CEO Coaching: Can You Transform From Entrepreneur to Real Leader?
Because I typically travel to work with the executives I coach, I found myself with extra time during COVID. I work with midmarket CEOs and their teams, but for some reason I was getting calls from small business owners. It wasn’t right to turn them away, so I helped some for free or a very reduced rate. I’m glad I did, because I helped them think differently and, of course, learned from them as well.
I noticed, however, that there were some consistent, and frankly unprofessional characteristics with this entrepreneurial crowd that could prevent them from leading larger organizations. I have great respect for entrepreneurs, but if I can reach one or two of you, I hope I can prevent your early demise.
It’s wonderful that you started (or perhaps inherited) a business that profitably addresses a market need — you found the launch pad! But the fact that you had a good, maybe even great, idea doesn’t mean you understand organizational behavior; you know, all that “people” stuff. Don’t assume that intelligence, risk-taking and resilience (which most successful entrepreneurs have in spades!) mean you can run an organization any more than you can fly an airplane. Confidence and instincts won’t make up for no training and experience. Get some help!
Learn how to use a calendar. It’s one of the most important tools for helping ensure success as you grow. It reflects your priorities, keeps you from doing silly things, allows you to maintain relationships, and creates credibility by not missing appointments and deadlines. I’m writing this blog during the time one of my entrepreneurial clients was supposed to call for a standing coaching appointment (a somewhat typical event). My clients pay in advance, so I’m whole, but I’d rather they get the benefit they pay for. My clients who’ve had a longer run in a larger organization rarely miss an appointment.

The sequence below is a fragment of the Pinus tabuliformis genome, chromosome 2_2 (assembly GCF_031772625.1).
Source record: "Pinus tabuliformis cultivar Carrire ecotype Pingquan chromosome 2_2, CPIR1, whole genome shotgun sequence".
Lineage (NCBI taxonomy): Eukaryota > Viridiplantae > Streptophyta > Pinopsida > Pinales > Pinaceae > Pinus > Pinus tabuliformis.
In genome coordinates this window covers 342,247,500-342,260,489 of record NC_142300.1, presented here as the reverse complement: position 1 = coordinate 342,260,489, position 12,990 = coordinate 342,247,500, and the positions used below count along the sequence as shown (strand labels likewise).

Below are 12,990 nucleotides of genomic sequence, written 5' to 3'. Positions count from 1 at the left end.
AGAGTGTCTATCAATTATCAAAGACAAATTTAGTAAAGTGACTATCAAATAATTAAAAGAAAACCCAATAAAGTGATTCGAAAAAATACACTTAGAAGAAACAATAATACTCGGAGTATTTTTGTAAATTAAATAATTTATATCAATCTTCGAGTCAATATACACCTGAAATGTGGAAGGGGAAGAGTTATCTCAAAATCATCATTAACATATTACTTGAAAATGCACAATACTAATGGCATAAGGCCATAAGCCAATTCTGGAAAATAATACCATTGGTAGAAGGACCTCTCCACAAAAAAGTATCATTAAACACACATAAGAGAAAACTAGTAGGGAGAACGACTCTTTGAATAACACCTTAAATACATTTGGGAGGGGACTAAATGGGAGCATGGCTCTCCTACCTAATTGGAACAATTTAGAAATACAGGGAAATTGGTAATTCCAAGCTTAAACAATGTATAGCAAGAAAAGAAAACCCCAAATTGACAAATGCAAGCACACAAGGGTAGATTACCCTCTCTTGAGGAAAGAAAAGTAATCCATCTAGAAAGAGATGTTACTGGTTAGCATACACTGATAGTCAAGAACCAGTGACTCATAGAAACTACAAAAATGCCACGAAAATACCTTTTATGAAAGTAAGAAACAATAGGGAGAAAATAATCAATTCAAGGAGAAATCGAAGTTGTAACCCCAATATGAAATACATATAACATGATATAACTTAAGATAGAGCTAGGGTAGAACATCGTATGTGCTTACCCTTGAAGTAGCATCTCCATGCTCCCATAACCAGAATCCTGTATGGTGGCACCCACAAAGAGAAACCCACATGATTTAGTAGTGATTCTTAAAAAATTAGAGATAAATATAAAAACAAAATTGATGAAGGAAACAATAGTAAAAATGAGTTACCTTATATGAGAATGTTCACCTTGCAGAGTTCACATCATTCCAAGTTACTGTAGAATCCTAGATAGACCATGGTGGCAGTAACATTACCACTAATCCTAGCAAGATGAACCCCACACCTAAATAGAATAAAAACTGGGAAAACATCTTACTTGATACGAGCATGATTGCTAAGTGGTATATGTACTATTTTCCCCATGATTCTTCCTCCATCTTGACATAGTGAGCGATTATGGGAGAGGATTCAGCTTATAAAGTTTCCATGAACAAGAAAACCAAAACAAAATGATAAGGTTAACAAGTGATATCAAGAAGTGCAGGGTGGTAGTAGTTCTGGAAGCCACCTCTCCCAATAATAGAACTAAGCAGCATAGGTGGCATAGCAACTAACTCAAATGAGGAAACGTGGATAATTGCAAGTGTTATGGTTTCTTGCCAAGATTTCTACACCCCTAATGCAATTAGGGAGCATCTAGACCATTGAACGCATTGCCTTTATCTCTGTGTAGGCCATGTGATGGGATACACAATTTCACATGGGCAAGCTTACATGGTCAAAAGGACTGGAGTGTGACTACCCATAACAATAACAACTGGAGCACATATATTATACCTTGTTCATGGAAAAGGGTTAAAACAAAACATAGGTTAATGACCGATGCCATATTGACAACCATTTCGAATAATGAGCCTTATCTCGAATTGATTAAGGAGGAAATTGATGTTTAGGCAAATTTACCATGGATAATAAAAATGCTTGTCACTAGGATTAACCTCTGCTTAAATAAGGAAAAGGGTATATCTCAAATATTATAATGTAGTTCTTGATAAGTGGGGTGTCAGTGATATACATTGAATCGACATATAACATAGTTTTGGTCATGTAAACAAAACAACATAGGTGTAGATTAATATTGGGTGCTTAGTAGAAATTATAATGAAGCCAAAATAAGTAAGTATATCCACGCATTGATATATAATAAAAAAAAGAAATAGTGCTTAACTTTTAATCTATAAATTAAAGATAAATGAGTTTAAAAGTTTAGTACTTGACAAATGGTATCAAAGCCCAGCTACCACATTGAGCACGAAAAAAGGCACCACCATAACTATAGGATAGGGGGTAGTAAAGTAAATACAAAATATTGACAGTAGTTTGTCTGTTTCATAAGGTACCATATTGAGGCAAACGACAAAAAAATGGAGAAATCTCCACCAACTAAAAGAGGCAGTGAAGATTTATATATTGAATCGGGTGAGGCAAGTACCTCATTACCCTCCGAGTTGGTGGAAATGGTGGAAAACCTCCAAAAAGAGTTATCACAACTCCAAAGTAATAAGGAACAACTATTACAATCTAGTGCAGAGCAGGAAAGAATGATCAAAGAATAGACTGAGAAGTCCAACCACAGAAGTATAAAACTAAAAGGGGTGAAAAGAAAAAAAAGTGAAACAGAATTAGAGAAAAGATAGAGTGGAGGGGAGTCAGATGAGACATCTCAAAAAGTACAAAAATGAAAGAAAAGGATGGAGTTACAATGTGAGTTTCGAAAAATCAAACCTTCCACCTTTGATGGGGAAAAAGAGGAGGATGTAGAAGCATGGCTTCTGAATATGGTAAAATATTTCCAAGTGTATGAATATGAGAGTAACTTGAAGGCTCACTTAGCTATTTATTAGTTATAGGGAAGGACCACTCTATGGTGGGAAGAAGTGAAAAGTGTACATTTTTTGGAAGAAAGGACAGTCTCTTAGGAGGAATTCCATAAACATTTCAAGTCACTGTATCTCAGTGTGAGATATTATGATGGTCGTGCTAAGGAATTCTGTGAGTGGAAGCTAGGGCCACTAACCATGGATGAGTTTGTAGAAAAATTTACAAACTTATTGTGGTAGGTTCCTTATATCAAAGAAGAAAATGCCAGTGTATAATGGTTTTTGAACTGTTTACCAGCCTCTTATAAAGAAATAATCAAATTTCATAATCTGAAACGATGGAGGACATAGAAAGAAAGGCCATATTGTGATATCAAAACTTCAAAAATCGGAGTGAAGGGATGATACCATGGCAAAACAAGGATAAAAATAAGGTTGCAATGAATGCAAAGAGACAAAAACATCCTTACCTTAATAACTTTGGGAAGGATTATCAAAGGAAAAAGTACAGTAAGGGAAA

Your job, as you grow, is no longer to be the chief salesperson, chief financial officer, production manager and decider of all things. You cannot move forward unless you let go. If you keep doing what you’ve always done, you’ll probably keep getting what you always got. If that’s what you want, good for you, but don’t profess a desire to learn how to be a real leader and then refuse to get out of the weeds. If you want to lose weight, you can’t keep eating the same crap!
Early-stage companies and many smaller, long-lived companies may not need detailed plans. They need faster response times. Larger companies with professional leaders need both. Plans aren’t the enemy! They allow your people to do their work and you to align your team and budget effectively (perhaps so that you can count on your distributions!). They’re more freeing than constricting. Take a long vacation and don’t plan a thing, but if you refuse to think about the future and how you’ll succeed in your business, you’re bowling in the dark!
Embrace effective process. Weekly meetings with your senior team; performance reviews; and a real product development process (e.g., stage-gate) vs. pen and napkin at lunch aren’t a waste of time (as long as you learn how to do them effectively!) — they’re an investment! Too much bureaucracy and process too early can suffocate a small company, but you need “age-appropriate” behavior as you grow. The pilot flying that airplane I mentioned earlier isn’t “winging” it, and you shouldn’t either!
Learn how to share. Share the responsibilities (with talented managers you bring in, not your brother-in-law who needed a job!), share the wealth, share your joy and share your fear. Share the obligation to chart your future path with your senior team — no more Lone Ranger stuff! You aren’t Superman/Superwoman, and you don’t have all the answers. If you believe you do, you’re heading for a wall at some point.
The world needs entrepreneurs to birth new ideas and companies. The characteristics that make you a successful entrepreneur often don’t lend themselves to leading a large organization. Either learn the skills required or sell your company and start another! However, two of those characteristics — resilience and determination — might lead you to become a real leader! Lean on those and get some help!
coaches CEOs to higher levels of success. He is a former CEO and has led teams as large as 7,000 people. Todd is the author of, Never Kick a Cow Chip On A Hot Day: Real Lessons for Real CEOs and Those Who Want To Be (Morgan James Publishing).